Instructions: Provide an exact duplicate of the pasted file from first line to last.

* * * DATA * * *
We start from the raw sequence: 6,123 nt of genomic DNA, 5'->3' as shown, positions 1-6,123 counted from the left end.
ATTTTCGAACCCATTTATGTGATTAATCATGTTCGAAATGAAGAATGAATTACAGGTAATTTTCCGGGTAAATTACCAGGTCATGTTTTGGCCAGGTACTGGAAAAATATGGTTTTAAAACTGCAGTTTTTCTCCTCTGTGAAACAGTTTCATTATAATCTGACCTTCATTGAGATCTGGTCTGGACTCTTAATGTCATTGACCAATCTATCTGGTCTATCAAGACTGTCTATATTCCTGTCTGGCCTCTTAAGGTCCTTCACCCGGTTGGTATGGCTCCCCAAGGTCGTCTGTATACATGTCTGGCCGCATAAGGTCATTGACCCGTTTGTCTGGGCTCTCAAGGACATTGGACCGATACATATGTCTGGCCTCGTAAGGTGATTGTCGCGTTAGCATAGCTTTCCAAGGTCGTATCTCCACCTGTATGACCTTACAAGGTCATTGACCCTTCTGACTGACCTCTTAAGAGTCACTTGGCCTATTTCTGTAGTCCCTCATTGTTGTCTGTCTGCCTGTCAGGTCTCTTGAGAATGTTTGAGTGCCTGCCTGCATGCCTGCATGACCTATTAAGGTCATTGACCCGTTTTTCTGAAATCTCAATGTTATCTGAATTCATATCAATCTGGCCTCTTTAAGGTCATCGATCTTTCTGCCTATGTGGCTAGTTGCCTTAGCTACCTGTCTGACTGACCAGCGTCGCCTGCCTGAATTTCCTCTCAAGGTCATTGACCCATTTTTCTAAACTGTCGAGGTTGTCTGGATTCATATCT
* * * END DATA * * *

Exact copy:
We start from the raw sequence: 6,123 nt of genomic DNA, 5'->3' as shown, positions 1-6,123 counted from the left end.
ATTTTCGAACCCATTTATGTGATTAATCATGTTCGAAATGAAGAATGAATTACAGGTAATTTTCCGGGTAAATTACCAGGTCATGTTTTGGCCAGGTACTGGAAAAATATGGTTTTAAAACTGCAGTTTTTCTCCTCTGTGAAACAGTTTCATTATAATCTGACCTTCATTGAGATCTGGTCTGGACTCTTAATGTCATTGACCAATCTATCTGGTCTATCAAGACTGTCTATATTCCTGTCTGGCCTCTTAAGGTCCTTCACCCGGTTGGTATGGCTCCCCAAGGTCGTCTGTATACATGTCTGGCCGCATAAGGTCATTGACCCGTTTGTCTGGGCTCTCAAGGACATTGGACCGATACATATGTCTGGCCTCGTAAGGTGATTGTCGCGTTAGCATAGCTTTCCAAGGTCGTATCTCCACCTGTATGACCTTACAAGGTCATTGACCCTTCTGACTGACCTCTTAAGAGTCACTTGGCCTATTTCTGTAGTCCCTCATTGTTGTCTGTCTGCCTGTCAGGTCTCTTGAGAATGTTTGAGTGCCTGCCTGCATGCCTGCATGACCTATTAAGGTCATTGACCCGTTTTTCTGAAATCTCAATGTTATCTGAATTCATATCAATCTGGCCTCTTTAAGGTCATCGATCTTTCTGCCTATGTGGCTAGTTGCCTTAGCTACCTGTCTGACTGACCAGCGTCGCCTGCCTGAATTTCCTCTCAAGGTCATTGACCCATTTTTCTAAACTGTCGAGGTTGTCTGGATTCATATCT